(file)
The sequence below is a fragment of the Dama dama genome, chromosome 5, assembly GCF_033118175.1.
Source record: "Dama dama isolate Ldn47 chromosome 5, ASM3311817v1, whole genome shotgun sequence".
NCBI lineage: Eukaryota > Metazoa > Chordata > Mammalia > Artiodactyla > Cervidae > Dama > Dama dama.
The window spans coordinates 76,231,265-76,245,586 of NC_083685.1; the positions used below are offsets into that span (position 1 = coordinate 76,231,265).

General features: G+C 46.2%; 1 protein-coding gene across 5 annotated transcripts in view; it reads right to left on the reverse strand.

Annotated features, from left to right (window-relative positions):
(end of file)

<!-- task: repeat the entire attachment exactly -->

The sequence below is a fragment of the Dama dama genome, chromosome 5, assembly GCF_033118175.1.
Source record: "Dama dama isolate Ldn47 chromosome 5, ASM3311817v1, whole genome shotgun sequence".
NCBI lineage: Eukaryota > Metazoa > Chordata > Mammalia > Artiodactyla > Cervidae > Dama > Dama dama.
The window spans coordinates 76,231,265-76,245,586 of NC_083685.1; the positions used below are offsets into that span (position 1 = coordinate 76,231,265).

General features: G+C 46.2%; 1 protein-coding gene across 5 annotated transcripts in view; it reads right to left on the reverse strand.

Annotated features, from left to right (window-relative positions):